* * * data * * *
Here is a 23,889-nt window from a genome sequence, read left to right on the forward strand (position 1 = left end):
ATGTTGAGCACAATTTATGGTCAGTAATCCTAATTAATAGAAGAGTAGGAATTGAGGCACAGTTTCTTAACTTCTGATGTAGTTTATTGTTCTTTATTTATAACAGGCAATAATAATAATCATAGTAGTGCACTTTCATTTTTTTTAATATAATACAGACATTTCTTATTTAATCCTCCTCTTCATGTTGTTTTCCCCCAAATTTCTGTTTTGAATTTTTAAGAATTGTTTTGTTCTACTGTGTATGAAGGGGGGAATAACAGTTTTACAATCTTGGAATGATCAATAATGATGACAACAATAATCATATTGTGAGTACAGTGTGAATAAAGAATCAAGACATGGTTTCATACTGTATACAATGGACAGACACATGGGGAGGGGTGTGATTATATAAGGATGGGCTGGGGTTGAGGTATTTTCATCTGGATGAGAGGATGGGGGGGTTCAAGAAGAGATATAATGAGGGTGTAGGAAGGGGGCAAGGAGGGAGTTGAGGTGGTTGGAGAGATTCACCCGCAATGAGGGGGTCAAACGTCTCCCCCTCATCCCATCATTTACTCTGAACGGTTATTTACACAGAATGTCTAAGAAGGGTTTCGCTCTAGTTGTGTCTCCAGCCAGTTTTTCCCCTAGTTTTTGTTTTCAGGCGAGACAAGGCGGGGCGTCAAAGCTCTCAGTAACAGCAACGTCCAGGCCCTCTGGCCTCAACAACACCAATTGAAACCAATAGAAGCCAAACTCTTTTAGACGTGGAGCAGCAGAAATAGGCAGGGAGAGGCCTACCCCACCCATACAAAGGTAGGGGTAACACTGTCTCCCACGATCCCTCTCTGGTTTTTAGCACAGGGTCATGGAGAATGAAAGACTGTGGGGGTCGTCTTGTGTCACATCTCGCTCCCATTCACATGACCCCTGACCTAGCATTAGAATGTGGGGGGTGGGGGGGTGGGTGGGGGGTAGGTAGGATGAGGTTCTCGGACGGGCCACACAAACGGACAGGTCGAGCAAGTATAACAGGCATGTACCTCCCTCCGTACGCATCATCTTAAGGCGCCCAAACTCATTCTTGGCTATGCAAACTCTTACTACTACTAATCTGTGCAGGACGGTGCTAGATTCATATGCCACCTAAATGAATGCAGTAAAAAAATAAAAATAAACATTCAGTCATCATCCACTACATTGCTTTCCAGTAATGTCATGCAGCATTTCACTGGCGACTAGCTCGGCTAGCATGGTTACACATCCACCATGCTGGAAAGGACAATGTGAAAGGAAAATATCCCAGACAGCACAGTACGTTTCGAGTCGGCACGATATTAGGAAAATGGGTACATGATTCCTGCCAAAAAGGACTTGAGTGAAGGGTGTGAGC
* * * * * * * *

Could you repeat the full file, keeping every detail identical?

Here is a 23,889-nt window from a genome sequence, read left to right on the forward strand (position 1 = left end):
ATGTTGAGCACAATTTATGGTCAGTAATCCTAATTAATAGAAGAGTAGGAATTGAGGCACAGTTTCTTAACTTCTGATGTAGTTTATTGTTCTTTATTTATAACAGGCAATAATAATAATCATAGTAGTGCACTTTCATTTTTTTTAATATAATACAGACATTTCTTATTTAATCCTCCTCTTCATGTTGTTTTCCCCCAAATTTCTGTTTTGAATTTTTAAGAATTGTTTTGTTCTACTGTGTATGAAGGGGGGAATAACAGTTTTACAATCTTGGAATGATCAATAATGATGACAACAATAATCATATTGTGAGTACAGTGTGAATAAAGAATCAAGACATGGTTTCATACTGTATACAATGGACAGACACATGGGGAGGGGTGTGATTATATAAGGATGGGCTGGGGTTGAGGTATTTTCATCTGGATGAGAGGATGGGGGGGTTCAAGAAGAGATATAATGAGGGTGTAGGAAGGGGGCAAGGAGGGAGTTGAGGTGGTTGGAGAGATTCACCCGCAATGAGGGGGTCAAACGTCTCCCCCTCATCCCATCATTTACTCTGAACGGTTATTTACACAGAATGTCTAAGAAGGGTTTCGCTCTAGTTGTGTCTCCAGCCAGTTTTTCCCCTAGTTTTTGTTTTCAGGCGAGACAAGGCGGGGCGTCAAAGCTCTCAGTAACAGCAACGTCCAGGCCCTCTGGCCTCAACAACACCAATTGAAACCAATAGAAGCCAAACTCTTTTAGACGTGGAGCAGCAGAAATAGGCAGGGAGAGGCCTACCCCACCCATACAAAGGTAGGGGTAACACTGTCTCCCACGATCCCTCTCTGGTTTTTAGCACAGGGTCATGGAGAATGAAAGACTGTGGGGGTCGTCTTGTGTCACATCTCGCTCCCATTCACATGACCCCTGACCTAGCATTAGAATGTGGGGGGTGGGGGGGTGGGTGGGGGGTAGGTAGGATGAGGTTCTCGGACGGGCCACACAAACGGACAGGTCGAGCAAGTATAACAGGCATGTACCTCCCTCCGTACGCATCATCTTAAGGCGCCCAAACTCATTCTTGGCTATGCAAACTCTTACTACTACTAATCTGTGCAGGACGGTGCTAGATTCATATGCCACCTAAATGAATGCAGTAAAAAAATAAAAATAAACATTCAGTCATCATCCACTACATTGCTTTCCAGTAATGTCATGCAGCATTTCACTGGCGACTAGCTCGGCTAGCATGGTTACACATCCACCATGCTGGAAAGGACAATGTGAAAGGAAAATATCCCAGACAGCACAGTACGTTTCGAGTCGGCACGATATTAGGAAAATGGGTACATGATTCCTGCCAAAAAGGACTTGAGTGAAGGGTGTGAGC